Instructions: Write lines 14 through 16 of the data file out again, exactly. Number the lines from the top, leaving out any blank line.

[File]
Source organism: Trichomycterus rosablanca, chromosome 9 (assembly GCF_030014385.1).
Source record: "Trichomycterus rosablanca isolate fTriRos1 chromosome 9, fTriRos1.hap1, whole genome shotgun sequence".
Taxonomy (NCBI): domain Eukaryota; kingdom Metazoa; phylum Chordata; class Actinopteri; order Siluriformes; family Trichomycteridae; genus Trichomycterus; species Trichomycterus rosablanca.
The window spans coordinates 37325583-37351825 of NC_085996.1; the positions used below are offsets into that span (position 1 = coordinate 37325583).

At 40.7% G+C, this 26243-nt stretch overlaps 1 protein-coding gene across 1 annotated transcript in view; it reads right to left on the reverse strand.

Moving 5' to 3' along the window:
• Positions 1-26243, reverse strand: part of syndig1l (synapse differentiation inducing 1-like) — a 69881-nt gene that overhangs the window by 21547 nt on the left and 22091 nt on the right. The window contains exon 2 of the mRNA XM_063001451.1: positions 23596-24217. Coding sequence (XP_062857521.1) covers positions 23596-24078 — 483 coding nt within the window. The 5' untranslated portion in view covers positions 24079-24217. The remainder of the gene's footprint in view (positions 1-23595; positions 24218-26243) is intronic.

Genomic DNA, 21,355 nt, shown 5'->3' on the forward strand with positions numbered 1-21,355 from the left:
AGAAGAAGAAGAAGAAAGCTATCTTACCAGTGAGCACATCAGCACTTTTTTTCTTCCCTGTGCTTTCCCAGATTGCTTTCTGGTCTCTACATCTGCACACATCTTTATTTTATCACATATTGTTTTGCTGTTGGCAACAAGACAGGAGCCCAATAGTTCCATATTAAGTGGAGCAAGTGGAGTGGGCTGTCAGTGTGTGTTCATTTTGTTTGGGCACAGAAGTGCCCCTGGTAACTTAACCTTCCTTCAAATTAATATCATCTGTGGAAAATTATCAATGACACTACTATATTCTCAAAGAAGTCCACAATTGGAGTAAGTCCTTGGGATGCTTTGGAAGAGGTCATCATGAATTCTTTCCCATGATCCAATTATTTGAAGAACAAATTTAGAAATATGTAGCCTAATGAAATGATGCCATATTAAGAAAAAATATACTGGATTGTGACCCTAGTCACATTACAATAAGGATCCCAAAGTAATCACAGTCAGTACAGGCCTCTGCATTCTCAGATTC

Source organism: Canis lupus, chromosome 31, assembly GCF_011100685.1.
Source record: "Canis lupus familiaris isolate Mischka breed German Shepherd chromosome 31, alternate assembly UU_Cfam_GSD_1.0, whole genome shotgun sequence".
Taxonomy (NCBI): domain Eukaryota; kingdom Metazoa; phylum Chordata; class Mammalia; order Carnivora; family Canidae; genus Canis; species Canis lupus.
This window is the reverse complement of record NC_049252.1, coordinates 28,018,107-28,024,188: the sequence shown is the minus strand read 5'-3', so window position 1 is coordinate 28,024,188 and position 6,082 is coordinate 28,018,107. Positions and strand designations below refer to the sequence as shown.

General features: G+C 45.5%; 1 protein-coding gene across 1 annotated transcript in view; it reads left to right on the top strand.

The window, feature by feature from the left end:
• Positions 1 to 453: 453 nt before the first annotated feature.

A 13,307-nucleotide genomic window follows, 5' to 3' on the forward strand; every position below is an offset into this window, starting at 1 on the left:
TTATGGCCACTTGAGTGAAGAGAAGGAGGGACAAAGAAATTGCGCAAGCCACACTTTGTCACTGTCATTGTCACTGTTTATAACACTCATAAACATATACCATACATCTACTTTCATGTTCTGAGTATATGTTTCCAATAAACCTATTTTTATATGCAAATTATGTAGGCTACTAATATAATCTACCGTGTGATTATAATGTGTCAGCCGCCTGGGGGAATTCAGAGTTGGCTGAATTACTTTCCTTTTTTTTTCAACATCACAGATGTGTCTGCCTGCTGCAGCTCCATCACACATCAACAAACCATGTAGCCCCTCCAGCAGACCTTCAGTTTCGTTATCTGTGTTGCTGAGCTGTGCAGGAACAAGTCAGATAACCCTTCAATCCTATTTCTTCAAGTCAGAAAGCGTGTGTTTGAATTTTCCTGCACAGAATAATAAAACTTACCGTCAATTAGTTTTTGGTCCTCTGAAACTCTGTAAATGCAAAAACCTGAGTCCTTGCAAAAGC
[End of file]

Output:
General features: G+C 45.5%; 1 protein-coding gene across 1 annotated transcript in view; it reads left to right on the top strand.

The window, feature by feature from the left end:
• Positions 1 to 453: 453 nt before the first annotated feature.